For most people, the three sections are adequately balanced, enabling us to respond when we need to if there is danger, but we can also think through and process things and reflect on our actions.

However, for children who lived in a chaotic home environment as babies, or who have not had their needs met for whatever reason, the back part of their brain is overdeveloped. In other words, they are very sensitive to perceived danger and, as a survival strategy, the front of their brain (the thinking part) shuts down so that they can react.

Attachment disorders arise when infants fail to establish any emotional connection with their primary caregivers. This means that the child’s emotional needs of love, comfort, care and nurturing are unmet and their brain develops accordingly.

You will see this in the classroom: someone looks at them in a funny way and they swear at them; someone pushes past them in the corridor and they punch them; they can’t find a pencil and it is as if a volcano has erupted.

The only way we can get pupils like this to be able to access the front part of the brain is to help them feel safe and calm. If we do not, they will not be able to learn.

Three manifestations of insecure attachment

There are three styles of insecure attachment. Sometimes these are clear and you can identify children affected through just knowing what the styles are; other children are a little harder to identify.


For this child, their main aim in life is not to be noticed. They tend to be withdrawn, quiet, compliant and helpful. They are highly anxious but if they were to let you know this, then they feel they might be in danger, so they hide it well. They have learned phrases to make it seem as if they are OK. They do not trust, and so have very superficial relationships. They are very vulnerable and you have to get close to them to see what is going on.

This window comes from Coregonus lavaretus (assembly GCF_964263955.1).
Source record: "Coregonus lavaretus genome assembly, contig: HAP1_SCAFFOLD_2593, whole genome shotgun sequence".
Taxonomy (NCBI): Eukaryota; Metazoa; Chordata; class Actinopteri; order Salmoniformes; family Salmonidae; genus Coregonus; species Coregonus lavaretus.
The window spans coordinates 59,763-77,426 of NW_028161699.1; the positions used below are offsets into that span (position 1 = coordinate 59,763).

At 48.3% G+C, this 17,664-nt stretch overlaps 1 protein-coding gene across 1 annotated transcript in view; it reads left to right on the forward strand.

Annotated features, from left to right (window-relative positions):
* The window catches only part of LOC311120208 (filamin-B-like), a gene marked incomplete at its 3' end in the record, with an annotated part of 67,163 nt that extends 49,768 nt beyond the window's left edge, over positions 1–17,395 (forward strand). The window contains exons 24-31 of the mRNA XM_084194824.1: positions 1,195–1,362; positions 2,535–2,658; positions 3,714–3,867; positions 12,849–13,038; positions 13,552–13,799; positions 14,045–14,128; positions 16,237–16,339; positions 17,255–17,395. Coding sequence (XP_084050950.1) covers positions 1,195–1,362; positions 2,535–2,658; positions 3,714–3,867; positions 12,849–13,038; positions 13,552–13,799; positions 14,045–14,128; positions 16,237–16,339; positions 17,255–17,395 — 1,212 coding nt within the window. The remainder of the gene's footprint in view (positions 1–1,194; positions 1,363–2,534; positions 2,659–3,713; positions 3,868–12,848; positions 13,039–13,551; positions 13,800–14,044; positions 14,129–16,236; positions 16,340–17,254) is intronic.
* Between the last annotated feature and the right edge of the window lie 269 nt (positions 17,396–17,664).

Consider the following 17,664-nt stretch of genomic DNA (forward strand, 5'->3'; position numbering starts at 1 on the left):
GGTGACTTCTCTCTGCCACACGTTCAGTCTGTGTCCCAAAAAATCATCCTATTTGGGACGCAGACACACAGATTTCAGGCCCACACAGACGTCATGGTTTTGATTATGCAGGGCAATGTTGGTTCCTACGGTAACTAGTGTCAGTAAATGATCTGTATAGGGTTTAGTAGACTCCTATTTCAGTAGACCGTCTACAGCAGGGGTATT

For this child, their main aim in life is to be noticed. They are in your face, loud and highly spirited. They will know names and places and what is going on. They are endearing, but can also become aggressive quickly. They are attention-seeking: if they are not highly visible, then they may not get their needs met.


For this child, there is no strategy to cope. They are confused and confusing. Sometimes they are shy and quiet, at other times in your face. They have come from unpredictable backgrounds, and so struggle to know how to act and how to understand what your response means to them.

The front and back sections of the brain cannot work at the same time

What to watch out for


These pupils cannot sit still, fidget, turn around and watch others. Remember that their fight, flight, freeze response is hypersensitive. In the classroom they may watch the door, be jumpy when there is an unexpected loud noise, be distracted by the slightest thing around them, or forever worry about survival.

Lack of empathy